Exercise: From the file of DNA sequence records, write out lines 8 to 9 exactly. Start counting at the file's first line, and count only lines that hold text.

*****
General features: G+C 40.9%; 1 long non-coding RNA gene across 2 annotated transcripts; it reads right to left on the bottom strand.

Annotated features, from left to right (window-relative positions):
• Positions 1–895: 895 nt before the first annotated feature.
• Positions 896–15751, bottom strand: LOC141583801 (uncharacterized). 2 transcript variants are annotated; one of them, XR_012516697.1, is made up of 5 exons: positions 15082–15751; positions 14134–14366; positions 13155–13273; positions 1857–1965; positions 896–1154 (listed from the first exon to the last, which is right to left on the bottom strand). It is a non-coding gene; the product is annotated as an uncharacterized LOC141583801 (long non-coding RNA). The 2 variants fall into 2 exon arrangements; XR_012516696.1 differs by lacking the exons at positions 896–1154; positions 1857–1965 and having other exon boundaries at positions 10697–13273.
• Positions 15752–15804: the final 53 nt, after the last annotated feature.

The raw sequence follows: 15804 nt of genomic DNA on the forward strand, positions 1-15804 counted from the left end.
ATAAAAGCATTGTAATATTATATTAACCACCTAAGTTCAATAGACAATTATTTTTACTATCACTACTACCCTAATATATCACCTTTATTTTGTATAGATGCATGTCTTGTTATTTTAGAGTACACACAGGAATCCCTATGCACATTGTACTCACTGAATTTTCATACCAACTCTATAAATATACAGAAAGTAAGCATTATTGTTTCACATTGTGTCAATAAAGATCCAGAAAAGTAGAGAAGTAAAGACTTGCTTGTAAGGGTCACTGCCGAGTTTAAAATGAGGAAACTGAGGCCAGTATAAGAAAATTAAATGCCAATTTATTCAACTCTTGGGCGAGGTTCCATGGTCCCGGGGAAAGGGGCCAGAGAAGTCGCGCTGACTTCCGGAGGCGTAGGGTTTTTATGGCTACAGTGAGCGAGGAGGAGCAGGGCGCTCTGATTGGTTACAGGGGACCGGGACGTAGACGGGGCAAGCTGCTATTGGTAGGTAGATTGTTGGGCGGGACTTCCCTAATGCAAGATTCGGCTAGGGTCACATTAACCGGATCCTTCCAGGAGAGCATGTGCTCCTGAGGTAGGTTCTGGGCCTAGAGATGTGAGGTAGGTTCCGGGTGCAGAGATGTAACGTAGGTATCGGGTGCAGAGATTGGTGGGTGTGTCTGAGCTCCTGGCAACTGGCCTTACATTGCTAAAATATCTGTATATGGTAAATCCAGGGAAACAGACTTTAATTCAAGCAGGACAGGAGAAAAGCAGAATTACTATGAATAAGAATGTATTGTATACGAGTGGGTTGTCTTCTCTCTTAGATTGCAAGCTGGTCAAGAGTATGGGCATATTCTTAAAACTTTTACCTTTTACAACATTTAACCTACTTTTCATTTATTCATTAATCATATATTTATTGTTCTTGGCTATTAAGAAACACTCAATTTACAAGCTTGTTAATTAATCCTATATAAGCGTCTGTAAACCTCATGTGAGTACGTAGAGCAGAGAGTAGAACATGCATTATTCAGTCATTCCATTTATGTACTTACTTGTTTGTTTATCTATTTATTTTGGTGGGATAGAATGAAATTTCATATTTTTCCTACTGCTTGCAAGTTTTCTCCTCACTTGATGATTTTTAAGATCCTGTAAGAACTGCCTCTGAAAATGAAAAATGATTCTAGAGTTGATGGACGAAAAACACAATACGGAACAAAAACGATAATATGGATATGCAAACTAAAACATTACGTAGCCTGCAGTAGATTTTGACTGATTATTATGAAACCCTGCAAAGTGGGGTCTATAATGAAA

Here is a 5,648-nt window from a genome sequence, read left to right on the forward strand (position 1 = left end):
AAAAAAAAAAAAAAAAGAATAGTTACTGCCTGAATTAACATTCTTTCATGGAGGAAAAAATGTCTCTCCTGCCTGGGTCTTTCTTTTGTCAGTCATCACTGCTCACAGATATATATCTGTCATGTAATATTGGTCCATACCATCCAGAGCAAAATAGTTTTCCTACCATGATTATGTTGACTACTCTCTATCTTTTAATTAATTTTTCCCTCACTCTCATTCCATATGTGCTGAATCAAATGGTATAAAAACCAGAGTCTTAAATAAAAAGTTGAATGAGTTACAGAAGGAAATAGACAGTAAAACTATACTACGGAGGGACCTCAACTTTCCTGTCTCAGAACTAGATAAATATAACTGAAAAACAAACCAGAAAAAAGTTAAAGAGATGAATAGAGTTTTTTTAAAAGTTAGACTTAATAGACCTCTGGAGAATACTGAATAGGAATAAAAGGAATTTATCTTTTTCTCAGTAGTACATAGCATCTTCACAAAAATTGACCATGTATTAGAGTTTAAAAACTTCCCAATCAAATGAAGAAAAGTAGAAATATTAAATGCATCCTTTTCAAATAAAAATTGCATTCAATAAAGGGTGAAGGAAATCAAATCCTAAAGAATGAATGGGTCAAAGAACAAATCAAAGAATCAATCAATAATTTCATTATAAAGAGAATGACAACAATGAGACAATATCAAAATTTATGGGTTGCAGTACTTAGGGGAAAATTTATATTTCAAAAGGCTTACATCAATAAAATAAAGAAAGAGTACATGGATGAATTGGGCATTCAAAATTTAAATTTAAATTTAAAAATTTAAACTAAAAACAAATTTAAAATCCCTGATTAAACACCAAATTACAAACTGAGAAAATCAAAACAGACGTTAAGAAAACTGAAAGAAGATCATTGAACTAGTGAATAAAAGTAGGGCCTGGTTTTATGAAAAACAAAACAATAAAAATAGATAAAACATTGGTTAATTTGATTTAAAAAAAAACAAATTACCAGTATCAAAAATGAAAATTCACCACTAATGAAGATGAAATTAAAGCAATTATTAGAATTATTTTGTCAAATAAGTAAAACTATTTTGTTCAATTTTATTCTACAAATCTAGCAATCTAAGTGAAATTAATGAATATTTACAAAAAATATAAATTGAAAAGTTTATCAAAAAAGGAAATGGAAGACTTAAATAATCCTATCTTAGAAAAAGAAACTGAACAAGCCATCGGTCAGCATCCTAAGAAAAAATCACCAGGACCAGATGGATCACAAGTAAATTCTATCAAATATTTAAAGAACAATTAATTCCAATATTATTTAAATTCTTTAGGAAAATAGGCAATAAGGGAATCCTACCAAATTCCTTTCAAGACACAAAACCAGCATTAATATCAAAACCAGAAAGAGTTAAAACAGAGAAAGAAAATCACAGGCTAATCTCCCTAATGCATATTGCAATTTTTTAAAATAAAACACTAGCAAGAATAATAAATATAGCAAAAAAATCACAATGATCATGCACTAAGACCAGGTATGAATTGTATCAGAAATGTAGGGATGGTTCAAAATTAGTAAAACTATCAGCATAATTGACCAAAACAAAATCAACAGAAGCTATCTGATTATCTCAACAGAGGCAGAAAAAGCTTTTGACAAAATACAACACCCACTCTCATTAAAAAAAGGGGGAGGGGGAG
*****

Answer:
Here is a 5,648-nt window from a genome sequence, read left to right on the forward strand (position 1 = left end):
AAAAAAAAAAAAAAAAGAATAGTTACTGCCTGAATTAACATTCTTTCATGGAGGAAAAAATGTCTCTCCTGCCTGGGTCTTTCTTTTGTCAGTCATCACTGCTCACAGATATATATCTGTCATGTAATATTGGTCCATACCATCCAGAGCAAAATAGTTTTCCTACCATGATTATGTTGACTACTCTCTATCTTTTAATTAATTTTTCCCTCACTCTCATTCCATATGTGCTGAATCAAATGGTATAAAAACCAGAGTCTTAAATAAAAAGTTGAATGAGTTACAGAAGGAAATAGACAGTAAAACTATACTACGGAGGGACCTCAACTTTCCTGTCTCAGAACTAGATAAATATAACTGAAAAACAAACCAGAAAAAAGTTAAAGAGATGAATAGAGTTTTTTTAAAAGTTAGACTTAATAGACCTCTGGAGAATACTGAATAGGAATAAAAGGAATTTATCTTTTTCTCAGTAGTACATAGCATCTTCACAAAAATTGACCATGTATTAGAGTTTAAAAACTTCCCAATCAAATGAAGAAAAGTAGAAATATTAAATGCATCCTTTTCAAATAAAAATTGCATTCAATAAAGGGTGAAGGAAATCAAATCCTAAAGAATGAATGGGTCAAAGAACAAATCAAAGAATCAATCAATAATTTCATTATAAAGAGAATGACAACAATGAGACAATATCAAAATTTATGGGTTGCAGTACTTAGGGGAAAATTTATATTTCAAAAGGCTTACATCAATAAAATAAAGAAAGAGTACATGGATGAATTGGGCATTCAAAATTTAAATTTAAATTTAAAAATTTAAACTAAAAACAAATTTAAAATCCCTGATTAAACACCAAATTACAAACTGAGAAAATCAAAACAGACGTTAAGAAAACTGAAAGAAGATCATTGAACTAGTGAATAAAAGTAGGGCCTGGTTTTATGAAAAACAAAACAATAAAAATAGATAAAACATTGGTTAATTTGATTTAAAAAAAAACAAATTACCAGTATCAAAAATGAAAATTCACCACTAATGAAGATGAAATTAAAGCAATTATTAGAATTATTTTGTCAAATAAGTAAAACTATTTTGTTCAATTTTATTCTACAAATCTAGCAATCTAAGTGAAATTAATGAATATTTACAAAAAATATAAATTGAAAAGTTTATCAAAAAAGGAAATGGAAGACTTAAATAATCCTATCTTAGAAAAAGAAACTGAACAAGCCATCGGTCAGCATCCTAAGAAAAAATCACCAGGACCAGATGGATCACAAGTAAATTCTATCAAATATTTAAAGAACAATTAATTCCAATATTATTTAAATTCTTTAGGAAAATAGGCAATAAGGGAATCCTACCAAATTCCTTTCAAGACACAAAACCAGCATTAATATCAAAACCAGAAAGAGTTAAAACAGAGAAAGAAAATCACAGGCTAATCTCCCTAATGCATATTGCAATTTTTTAAAATAAAACACTAGCAAGAATAATAAATATAGCAAAAAAATCACAATGATCATGCACTAAGACCAGGTATGAATTGTATCAGAAATGTAGGGATGGTTCAAAATTAGTAAAACTATCAGCATAATTGACCAAAACAAAATCAACAGAAGCTATCTGATTATCTCAACAGAGGCAGAAAAAGCTTTTGACAAAATACAACACCCACTCTCATTAAAAAAAGGGGGAGGGGGAG